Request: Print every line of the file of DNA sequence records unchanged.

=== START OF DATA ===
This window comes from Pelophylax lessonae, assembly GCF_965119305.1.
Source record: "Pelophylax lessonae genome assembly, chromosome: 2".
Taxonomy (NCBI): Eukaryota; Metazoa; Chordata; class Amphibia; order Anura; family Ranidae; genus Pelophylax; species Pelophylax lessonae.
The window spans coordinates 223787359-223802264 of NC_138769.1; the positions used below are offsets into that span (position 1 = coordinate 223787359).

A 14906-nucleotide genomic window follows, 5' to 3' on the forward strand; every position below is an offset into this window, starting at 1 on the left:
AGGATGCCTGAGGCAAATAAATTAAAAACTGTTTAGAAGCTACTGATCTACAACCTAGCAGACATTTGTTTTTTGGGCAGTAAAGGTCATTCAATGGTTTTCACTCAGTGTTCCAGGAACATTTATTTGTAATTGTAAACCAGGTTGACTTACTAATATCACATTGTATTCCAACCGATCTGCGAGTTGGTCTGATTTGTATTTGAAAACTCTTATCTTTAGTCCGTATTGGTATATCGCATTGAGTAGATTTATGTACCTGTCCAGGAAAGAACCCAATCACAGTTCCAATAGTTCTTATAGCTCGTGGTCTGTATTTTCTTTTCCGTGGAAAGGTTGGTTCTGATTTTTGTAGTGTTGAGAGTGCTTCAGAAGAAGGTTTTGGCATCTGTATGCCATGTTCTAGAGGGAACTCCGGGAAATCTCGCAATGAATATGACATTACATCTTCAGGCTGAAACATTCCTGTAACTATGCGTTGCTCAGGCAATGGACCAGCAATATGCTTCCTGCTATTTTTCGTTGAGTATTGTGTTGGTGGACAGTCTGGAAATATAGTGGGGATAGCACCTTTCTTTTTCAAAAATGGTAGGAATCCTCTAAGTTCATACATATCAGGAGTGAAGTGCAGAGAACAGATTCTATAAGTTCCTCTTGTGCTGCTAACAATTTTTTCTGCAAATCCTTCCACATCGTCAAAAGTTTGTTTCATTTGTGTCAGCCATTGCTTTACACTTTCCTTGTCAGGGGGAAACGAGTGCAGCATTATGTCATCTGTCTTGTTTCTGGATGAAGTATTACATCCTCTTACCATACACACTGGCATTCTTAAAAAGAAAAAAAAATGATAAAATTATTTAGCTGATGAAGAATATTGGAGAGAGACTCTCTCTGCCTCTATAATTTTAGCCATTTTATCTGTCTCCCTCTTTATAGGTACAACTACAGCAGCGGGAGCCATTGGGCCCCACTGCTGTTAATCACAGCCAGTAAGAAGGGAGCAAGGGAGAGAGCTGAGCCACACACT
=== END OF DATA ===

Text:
This window comes from Pelophylax lessonae, assembly GCF_965119305.1.
Source record: "Pelophylax lessonae genome assembly, chromosome: 2".
Taxonomy (NCBI): Eukaryota; Metazoa; Chordata; class Amphibia; order Anura; family Ranidae; genus Pelophylax; species Pelophylax lessonae.
The window spans coordinates 223787359-223802264 of NC_138769.1; the positions used below are offsets into that span (position 1 = coordinate 223787359).

A 14906-nucleotide genomic window follows, 5' to 3' on the forward strand; every position below is an offset into this window, starting at 1 on the left:
AGGATGCCTGAGGCAAATAAATTAAAAACTGTTTAGAAGCTACTGATCTACAACCTAGCAGACATTTGTTTTTTGGGCAGTAAAGGTCATTCAATGGTTTTCACTCAGTGTTCCAGGAACATTTATTTGTAATTGTAAACCAGGTTGACTTACTAATATCACATTGTATTCCAACCGATCTGCGAGTTGGTCTGATTTGTATTTGAAAACTCTTATCTTTAGTCCGTATTGGTATATCGCATTGAGTAGATTTATGTACCTGTCCAGGAAAGAACCCAATCACAGTTCCAATAGTTCTTATAGCTCGTGGTCTGTATTTTCTTTTCCGTGGAAAGGTTGGTTCTGATTTTTGTAGTGTTGAGAGTGCTTCAGAAGAAGGTTTTGGCATCTGTATGCCATGTTCTAGAGGGAACTCCGGGAAATCTCGCAATGAATATGACATTACATCTTCAGGCTGAAACATTCCTGTAACTATGCGTTGCTCAGGCAATGGACCAGCAATATGCTTCCTGCTATTTTTCGTTGAGTATTGTGTTGGTGGACAGTCTGGAAATATAGTGGGGATAGCACCTTTCTTTTTCAAAAATGGTAGGAATCCTCTAAGTTCATACATATCAGGAGTGAAGTGCAGAGAACAGATTCTATAAGTTCCTCTTGTGCTGCTAACAATTTTTTCTGCAAATCCTTCCACATCGTCAAAAGTTTGTTTCATTTGTGTCAGCCATTGCTTTACACTTTCCTTGTCAGGGGGAAACGAGTGCAGCATTATGTCATCTGTCTTGTTTCTGGATGAAGTATTACATCCTCTTACCATACACACTGGCATTCTTAAAAAGAAAAAAAAATGATAAAATTATTTAGCTGATGAAGAATATTGGAGAGAGACTCTCTCTGCCTCTATAATTTTAGCCATTTTATCTGTCTCCCTCTTTATAGGTACAACTACAGCAGCGGGAGCCATTGGGCCCCACTGCTGTTAATCACAGCCAGTAAGAAGGGAGCAAGGGAGAGAGCTGAGCCACACACT